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Mervin Hyman
September 24, 1962
With a lot of first-year players, most Big Ten and Big Eight teams will be stronger than in 1961—but Ohio State is still best
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September 24, 1962

The Season Of The Sophomore

With a lot of first-year players, most Big Ten and Big Eight teams will be stronger than in 1961—but Ohio State is still best

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Bowling Green
1961 record: Won 8, lost 2

Sept. 22



Sept. 29

at Dayton, N


Oct. 6

at Western Michigan


Oct. 13

at Toledo, N


Oct. 20

Kent State


Oct. 27

at Miami (O.)


Nov. 3

at W. Texas State


Nov. 10



Nov. 17

Southern Illinois


Coach Jack Mollenkopf of Purdue (above) is an upsetting man. There is something serene about his appearance, the look—almost—of a mild-mannered mathematics professor, yet football people know him for what he is—aggressive and excitable. Mollenkopf has never won a Big Ten title; only one Purdue team ever has, but there is no team which hasn't felt the sting of the "Spoilermakers," as the riveters of Lafayette, Ind. have come to be known. Purdue won but two conference games in 1960: it handed Minnesota its only league loss 23-14, and bumped Ohio State out of a share in the title 24-21. In 1961 Iowa had scored in 78 straight games, averaging 25-plus points a game; Purdue beat the Hawk-eyes 9-0. This year, for a change, Purdue is a favorite in the Big Ten, along with Ohio State, the favorite, and Michigan State. Yet Mollenkopf is still upsetting. He says things no college coach should.

Item: Stepping on faculty sensitivities, he comes right out with this: "The finest thing that has happened to our league was the elimination of the 'need factor' from the grant-in-aid program." Three years ago, under pressure from educators, the Big Ten agreed that each football player would be allowed the amount of money he needed to get through college. A rich boy on scholarship got nothing; a poor boy got everything, up to the NCAA limit. Many good prospects, whose families could afford to educate them but preferred not to, were directed to other conferences. That is all over now and, as Michigan State's Duffy Daugherty says, "The quality of Big Ten football will be the highest in history next fall. We're reaching an apex."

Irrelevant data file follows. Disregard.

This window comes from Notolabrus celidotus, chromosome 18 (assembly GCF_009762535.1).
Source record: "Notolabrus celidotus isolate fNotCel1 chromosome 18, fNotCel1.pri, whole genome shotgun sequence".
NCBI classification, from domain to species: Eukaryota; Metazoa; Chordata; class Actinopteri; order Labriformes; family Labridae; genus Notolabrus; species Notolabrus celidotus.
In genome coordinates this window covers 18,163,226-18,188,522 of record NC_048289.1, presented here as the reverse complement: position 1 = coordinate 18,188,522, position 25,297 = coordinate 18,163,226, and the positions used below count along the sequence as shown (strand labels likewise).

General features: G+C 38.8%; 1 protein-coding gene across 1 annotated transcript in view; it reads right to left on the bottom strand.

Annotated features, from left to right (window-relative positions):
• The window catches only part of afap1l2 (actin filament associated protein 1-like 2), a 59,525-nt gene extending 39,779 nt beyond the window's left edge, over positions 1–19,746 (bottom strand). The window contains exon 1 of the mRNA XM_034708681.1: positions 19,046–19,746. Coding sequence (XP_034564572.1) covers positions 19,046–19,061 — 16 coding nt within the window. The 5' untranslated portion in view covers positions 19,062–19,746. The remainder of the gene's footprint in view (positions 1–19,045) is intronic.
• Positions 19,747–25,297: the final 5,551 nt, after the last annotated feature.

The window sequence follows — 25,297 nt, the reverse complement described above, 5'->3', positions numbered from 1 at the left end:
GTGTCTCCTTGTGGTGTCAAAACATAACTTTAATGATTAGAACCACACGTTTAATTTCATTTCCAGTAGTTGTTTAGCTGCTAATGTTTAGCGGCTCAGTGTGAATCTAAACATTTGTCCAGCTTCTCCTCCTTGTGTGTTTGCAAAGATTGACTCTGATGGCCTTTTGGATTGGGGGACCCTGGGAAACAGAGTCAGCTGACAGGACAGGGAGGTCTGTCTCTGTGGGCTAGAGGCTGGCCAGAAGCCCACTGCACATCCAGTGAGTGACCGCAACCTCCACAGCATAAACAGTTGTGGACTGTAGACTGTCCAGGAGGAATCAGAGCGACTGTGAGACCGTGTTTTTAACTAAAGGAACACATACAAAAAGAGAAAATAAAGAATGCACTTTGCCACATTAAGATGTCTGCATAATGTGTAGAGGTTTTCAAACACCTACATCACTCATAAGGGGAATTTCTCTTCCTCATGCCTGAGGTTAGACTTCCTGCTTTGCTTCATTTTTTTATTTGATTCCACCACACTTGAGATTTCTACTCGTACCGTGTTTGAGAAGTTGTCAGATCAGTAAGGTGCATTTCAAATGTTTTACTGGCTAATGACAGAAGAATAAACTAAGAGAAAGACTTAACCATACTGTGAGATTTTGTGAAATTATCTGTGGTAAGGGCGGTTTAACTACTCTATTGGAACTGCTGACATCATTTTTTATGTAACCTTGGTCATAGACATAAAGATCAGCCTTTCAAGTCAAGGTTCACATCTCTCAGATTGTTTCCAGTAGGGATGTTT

Item: Jack Mollenkopf fearlessly predicts a big year for his team. "I can't deny we'll finish high," he says. "It's going to take a whale of a team to beat us." Mollenkopf says he has 15 sophomores who are better-than-average Big Ten players. "Nobody," he adds, "has better quarterbacks than Ron Di Gravio and Gary Hogan. We've got five good fullbacks, and that's the kind of dogfight I love. If Tony Fugate comes fast, we could have [with Dave Miller and Tom Boris] the best halfbacks since I've been here." His defensive line, as always, is excellent.

Item: Mollenkopf talks frankly about the other Big Ten teams. Ohio State should win because of its favorable schedule. "Paul-Warfield," Mollenkopf says, "is a tremendous halfback and Daryl Sanders one of the outstanding tackles in the league. Also they don't have to meet Minnesota, Michigan State or Purdue."

Michigan State is a possible champion. "Daugherty has got Purdue, Minnesota and Michigan all at home and he doesn't have to play Ohio State, Iowa or Wisconsin. He's got terrific halfbacks, particularly Sherman Lewis, and two great linemen in Jim Bobbitt and Dave Behrman.

"The sleeper in the league is Minnesota, mostly because of its imposing defense. Michigan won't be as good as last year, but it shouldn't be sold short. Northwestern is much improved, Wisconsin is young but strong, Iowa lost a lot of players and Indiana and Illinois don't figure, but that could come back to haunt me," Mollenkopf concludes.

The summary, even coming from an involved coach, is probably as accurate as any you can get. The Big Ten again is the strongest conference in the country. Its record last year against outside competition was 20-6-1; the year before 19-2-2. The losses from graduation in 1961 were unusually low and almost all teams inducted an exceptional freshman class. For the first time since World War II, there has not been a single head coaching change. So confident are the coaches that there have been only two noticeable tactical alterations: Michigan State has junked the two-platoon system and Northwestern has adopted it.

There will be no radical change in the Big Eight either. As Oklahoma Coach Bud Wilkinson notes, "With the widespread use of film, whatever seems to work is rapidly copied. Football is becoming standardized all across the country."

The best Big Eight teams, Wilkinson says, compare favorably with the best from any other section, including the Big Ten. "What little difference there is in teams from rival areas comes in the range from top to bottom. Some areas have a few more topflight teams than others."

Like the Big Ten, the Big Eight is generally stronger this year and the reason again is better sophomores. Wilkinson has a whole raft of them, so many that that normally dour pessimist told a news conference, "I'm real optimistic. I feel our team has more athletic ability than we've had in several years and it should be a rapidly improving team."

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